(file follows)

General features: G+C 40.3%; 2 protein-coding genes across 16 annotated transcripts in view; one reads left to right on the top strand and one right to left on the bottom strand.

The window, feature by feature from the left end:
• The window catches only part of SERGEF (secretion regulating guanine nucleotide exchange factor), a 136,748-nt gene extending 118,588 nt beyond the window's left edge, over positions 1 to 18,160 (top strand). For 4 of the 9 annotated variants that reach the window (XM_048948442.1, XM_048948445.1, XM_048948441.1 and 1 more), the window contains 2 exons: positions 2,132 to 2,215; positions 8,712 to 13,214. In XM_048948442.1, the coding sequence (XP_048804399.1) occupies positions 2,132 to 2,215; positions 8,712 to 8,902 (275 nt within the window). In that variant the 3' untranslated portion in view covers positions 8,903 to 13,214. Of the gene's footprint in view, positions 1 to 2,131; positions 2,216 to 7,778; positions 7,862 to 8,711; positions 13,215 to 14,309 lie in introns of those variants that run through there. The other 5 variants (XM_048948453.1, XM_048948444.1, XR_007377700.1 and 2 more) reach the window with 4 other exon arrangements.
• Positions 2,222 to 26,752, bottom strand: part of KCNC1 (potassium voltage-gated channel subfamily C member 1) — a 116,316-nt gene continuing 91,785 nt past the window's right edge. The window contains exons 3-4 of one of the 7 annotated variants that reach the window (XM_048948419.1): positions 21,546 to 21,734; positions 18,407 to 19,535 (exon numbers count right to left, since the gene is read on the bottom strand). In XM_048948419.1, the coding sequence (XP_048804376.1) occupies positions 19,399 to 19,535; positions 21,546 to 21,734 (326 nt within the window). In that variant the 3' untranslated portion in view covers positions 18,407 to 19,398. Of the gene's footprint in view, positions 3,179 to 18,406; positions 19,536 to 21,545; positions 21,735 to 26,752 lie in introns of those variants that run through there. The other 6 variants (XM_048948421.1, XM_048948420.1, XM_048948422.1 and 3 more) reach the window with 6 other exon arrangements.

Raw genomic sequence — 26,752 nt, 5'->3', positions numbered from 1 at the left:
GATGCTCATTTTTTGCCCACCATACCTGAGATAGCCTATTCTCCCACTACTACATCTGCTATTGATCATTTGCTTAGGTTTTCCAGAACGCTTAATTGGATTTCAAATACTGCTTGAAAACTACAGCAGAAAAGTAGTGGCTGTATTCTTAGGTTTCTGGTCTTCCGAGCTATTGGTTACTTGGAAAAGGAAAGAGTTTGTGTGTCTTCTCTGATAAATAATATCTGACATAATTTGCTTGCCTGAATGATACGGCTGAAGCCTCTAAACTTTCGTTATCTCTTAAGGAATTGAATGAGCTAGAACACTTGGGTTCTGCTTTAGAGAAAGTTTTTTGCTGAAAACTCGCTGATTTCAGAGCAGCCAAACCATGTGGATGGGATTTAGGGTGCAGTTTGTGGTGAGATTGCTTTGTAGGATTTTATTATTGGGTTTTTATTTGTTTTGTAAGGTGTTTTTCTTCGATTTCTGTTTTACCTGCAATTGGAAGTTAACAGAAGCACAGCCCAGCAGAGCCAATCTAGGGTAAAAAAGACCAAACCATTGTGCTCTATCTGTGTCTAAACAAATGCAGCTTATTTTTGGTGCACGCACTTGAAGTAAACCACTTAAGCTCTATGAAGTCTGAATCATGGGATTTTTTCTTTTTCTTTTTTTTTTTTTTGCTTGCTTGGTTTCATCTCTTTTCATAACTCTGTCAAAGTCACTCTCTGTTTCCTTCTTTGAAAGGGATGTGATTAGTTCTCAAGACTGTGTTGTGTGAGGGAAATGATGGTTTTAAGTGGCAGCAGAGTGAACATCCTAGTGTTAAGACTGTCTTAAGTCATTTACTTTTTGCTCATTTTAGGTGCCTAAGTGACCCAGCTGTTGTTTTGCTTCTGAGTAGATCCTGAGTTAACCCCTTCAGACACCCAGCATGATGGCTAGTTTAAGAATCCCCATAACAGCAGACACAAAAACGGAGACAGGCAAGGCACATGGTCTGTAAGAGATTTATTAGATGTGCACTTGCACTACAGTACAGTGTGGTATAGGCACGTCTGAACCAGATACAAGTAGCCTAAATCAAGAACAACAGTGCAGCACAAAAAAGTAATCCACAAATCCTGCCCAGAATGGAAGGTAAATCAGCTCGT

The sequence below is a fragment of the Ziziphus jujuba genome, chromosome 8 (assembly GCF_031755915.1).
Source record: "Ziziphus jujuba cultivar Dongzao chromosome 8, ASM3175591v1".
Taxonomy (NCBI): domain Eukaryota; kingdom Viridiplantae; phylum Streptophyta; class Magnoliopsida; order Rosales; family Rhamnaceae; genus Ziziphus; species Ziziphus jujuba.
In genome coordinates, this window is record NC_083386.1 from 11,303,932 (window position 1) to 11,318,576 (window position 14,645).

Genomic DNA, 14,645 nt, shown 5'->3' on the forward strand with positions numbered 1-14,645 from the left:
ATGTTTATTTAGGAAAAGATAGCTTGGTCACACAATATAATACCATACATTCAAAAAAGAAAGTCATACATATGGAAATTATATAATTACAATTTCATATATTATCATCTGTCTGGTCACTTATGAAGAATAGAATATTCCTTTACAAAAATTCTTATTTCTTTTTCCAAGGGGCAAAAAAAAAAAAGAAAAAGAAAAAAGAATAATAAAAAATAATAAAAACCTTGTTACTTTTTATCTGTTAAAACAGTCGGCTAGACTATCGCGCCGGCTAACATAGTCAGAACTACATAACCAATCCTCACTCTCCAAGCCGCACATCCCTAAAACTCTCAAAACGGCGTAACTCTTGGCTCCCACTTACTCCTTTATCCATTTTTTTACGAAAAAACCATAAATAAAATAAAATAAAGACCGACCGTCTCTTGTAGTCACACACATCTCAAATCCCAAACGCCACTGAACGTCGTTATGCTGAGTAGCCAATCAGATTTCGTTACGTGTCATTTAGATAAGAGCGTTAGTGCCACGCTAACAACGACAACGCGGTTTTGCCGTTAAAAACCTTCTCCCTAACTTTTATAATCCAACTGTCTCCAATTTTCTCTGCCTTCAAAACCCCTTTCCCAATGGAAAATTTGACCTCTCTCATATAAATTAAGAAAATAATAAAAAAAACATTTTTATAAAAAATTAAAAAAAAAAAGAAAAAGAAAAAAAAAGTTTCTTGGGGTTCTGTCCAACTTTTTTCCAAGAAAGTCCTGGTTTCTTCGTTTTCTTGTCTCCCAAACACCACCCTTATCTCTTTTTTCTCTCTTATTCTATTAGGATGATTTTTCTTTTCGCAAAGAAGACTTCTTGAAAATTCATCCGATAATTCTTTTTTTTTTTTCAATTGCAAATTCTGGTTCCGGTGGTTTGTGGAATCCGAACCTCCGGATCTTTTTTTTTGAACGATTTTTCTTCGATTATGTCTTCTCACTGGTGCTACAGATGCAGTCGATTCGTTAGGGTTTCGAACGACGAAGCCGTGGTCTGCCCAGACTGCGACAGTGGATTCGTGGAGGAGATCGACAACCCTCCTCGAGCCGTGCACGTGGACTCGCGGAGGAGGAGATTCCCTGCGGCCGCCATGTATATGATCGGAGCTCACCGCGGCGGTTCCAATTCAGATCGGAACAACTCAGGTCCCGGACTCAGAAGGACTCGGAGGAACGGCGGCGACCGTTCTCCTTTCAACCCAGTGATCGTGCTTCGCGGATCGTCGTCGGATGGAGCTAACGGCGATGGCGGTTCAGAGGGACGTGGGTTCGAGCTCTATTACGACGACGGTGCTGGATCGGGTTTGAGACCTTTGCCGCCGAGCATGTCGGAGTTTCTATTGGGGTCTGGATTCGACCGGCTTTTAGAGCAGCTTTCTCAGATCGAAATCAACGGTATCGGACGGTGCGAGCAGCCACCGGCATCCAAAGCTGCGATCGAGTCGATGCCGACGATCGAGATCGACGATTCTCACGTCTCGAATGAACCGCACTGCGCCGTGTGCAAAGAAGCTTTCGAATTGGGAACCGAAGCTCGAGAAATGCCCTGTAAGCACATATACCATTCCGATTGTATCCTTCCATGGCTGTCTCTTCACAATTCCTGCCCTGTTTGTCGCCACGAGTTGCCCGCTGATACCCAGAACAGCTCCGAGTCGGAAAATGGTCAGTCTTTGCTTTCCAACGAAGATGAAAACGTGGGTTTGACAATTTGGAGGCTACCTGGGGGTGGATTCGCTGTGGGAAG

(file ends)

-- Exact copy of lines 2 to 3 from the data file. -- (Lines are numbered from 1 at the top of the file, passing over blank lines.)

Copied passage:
The window, feature by feature from the left end:
• The window catches only part of SERGEF (secretion regulating guanine nucleotide exchange factor), a 136,748-nt gene extending 118,588 nt beyond the window's left edge, over positions 1 to 18,160 (top strand). For 4 of the 9 annotated variants that reach the window (XM_048948442.1, XM_048948445.1, XM_048948441.1 and 1 more), the window contains 2 exons: positions 2,132 to 2,215; positions 8,712 to 13,214. In XM_048948442.1, the coding sequence (XP_048804399.1) occupies positions 2,132 to 2,215; positions 8,712 to 8,902 (275 nt within the window). In that variant the 3' untranslated portion in view covers positions 8,903 to 13,214. Of the gene's footprint in view, positions 1 to 2,131; positions 2,216 to 7,778; positions 7,862 to 8,711; positions 13,215 to 14,309 lie in introns of those variants that run through there. The other 5 variants (XM_048948453.1, XM_048948444.1, XR_007377700.1 and 2 more) reach the window with 4 other exon arrangements.